10. It is actually a documented form of OCD called scrupulosity. It's something I have had issues with. Feeling like I'm going to hell over minor mistakes. I know logically it doesn't make any sense, but getting myself to actually believe and feel that is another story. I have made progress, but it's a real mental illness. Having said that, I disagree with those who claim the doctrines and standards of the church contribute to depression and scrupulosity. Our system of confession and judgment, as you say, has been key in allowing me to push away the obsessive thoughts knowing that I've done everything possible. I feel like I've come to have a much deeper understanding of and appreciation for the Savior and the Atonement precisely because the doctrines of the church have led me to seek peace through the Savior. I really feel like the gospel is what keeps my scrupulosity and depression in check rather than causing them. Edited to add: Medication helps quite a bit, too.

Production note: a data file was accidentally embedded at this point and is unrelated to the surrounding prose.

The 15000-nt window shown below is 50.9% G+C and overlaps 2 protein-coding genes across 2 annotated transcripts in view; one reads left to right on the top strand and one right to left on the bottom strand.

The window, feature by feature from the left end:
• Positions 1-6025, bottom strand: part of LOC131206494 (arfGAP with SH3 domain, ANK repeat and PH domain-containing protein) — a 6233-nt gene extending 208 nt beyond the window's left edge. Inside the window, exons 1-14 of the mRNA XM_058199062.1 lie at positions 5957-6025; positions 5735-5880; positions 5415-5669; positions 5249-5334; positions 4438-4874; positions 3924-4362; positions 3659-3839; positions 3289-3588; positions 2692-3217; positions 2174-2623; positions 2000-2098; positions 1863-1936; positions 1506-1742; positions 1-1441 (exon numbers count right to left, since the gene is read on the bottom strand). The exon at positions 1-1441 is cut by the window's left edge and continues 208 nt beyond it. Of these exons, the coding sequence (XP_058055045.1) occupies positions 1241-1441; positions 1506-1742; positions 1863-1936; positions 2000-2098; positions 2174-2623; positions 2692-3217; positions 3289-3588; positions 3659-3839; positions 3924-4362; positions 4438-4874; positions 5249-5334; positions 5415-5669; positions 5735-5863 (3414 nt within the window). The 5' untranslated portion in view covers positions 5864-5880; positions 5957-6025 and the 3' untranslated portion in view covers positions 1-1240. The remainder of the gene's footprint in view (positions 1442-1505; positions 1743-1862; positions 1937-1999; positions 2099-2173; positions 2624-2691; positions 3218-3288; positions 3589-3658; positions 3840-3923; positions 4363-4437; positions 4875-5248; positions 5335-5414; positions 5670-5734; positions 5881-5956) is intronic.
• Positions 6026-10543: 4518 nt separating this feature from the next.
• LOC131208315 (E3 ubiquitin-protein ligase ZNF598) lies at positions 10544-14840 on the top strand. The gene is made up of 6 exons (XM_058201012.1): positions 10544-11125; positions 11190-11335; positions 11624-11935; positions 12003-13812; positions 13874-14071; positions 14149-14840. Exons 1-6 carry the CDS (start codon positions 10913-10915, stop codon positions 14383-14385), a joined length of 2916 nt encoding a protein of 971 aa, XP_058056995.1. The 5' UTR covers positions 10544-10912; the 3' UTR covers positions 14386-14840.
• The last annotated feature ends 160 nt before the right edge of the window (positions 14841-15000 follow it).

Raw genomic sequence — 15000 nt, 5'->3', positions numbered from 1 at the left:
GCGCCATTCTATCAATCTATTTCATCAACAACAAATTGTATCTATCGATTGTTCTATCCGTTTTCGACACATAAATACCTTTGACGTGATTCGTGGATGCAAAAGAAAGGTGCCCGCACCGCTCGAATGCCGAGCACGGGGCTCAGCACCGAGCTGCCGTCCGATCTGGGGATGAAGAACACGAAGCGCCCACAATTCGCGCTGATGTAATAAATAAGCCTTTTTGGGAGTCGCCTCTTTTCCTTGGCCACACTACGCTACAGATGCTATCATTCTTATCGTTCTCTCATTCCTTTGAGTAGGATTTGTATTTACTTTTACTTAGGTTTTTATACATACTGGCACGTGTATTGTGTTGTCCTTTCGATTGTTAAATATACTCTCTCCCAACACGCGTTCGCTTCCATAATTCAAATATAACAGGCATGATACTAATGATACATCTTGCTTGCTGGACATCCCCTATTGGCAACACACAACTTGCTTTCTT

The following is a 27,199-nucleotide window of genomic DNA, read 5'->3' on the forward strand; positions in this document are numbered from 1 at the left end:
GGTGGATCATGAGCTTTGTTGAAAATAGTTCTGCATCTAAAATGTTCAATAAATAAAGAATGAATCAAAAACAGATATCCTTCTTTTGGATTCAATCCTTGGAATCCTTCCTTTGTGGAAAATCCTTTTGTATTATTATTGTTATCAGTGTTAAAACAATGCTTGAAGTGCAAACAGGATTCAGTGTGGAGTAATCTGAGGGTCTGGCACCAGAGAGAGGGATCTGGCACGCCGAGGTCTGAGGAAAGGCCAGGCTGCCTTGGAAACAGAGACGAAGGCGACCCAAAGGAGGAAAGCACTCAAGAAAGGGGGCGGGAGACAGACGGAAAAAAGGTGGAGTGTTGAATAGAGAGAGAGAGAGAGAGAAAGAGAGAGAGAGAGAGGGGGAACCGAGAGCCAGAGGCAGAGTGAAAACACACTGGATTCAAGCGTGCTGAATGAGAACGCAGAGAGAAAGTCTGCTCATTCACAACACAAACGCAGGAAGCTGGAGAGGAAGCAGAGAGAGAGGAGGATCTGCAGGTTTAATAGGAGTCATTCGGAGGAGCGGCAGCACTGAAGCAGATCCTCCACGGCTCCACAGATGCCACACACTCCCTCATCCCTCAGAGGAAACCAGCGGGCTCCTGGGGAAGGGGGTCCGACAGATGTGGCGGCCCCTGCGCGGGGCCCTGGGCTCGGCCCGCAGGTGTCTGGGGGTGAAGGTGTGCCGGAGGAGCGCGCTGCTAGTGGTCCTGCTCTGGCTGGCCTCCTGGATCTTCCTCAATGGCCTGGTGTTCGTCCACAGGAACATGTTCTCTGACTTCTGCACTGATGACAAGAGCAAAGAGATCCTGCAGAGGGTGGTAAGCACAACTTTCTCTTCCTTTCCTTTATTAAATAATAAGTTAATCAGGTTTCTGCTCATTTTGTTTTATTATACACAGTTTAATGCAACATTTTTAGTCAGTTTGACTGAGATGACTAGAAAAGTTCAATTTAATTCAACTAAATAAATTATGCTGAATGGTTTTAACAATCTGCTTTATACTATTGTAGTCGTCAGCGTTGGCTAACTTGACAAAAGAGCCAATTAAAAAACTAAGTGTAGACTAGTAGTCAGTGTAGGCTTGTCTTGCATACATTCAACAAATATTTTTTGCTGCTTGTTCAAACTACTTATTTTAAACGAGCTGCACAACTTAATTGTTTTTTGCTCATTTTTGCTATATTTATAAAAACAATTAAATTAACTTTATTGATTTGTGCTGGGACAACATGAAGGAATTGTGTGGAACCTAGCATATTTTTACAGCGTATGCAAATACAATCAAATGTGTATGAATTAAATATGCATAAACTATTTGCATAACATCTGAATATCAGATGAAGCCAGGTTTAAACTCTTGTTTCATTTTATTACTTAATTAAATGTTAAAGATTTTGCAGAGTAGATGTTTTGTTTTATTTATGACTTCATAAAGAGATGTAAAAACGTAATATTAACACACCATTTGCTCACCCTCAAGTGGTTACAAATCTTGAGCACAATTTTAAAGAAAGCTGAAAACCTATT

11. rchorse

    Cardston Temple Vision

    Comparing Trump to Washington? You left out the biggest difference. Washington was a man of integrity and strong moral character, who was governed by principle. Trump is an amoral philanderer who will say and do anything to get what he wants.
  12. rchorse

    Hastening the Work

    I find the major renovations of a very large number of temples to be interesting in this respect. I find it hard to believe that so many temples just happened to fall apart in the last 5 years, especially given the standard to which temples are built in the first place. And the renovations are not just a coat of paint. In many cases, they seem to be almost a complete rebuild.
  13. rchorse

    Joseph Smith and Multiple Mortal Probations

    How do sealings fit into the whole idea of MMP? Wouldn't MMP effectively make the doctrine of eternal families meaningless, since you would have a different family each time around?
  14. rchorse

    New Girls Camp Guidebook

    The way I read her post, she was saying that the counsel to STOP manipulating emotion was very much needed.
  15. rchorse

    Disciplinary, how many times?

    As many as it takes*. *With the caveat that, from what I've seen, each additional time someone strays or leaves completely, it gets harder to return.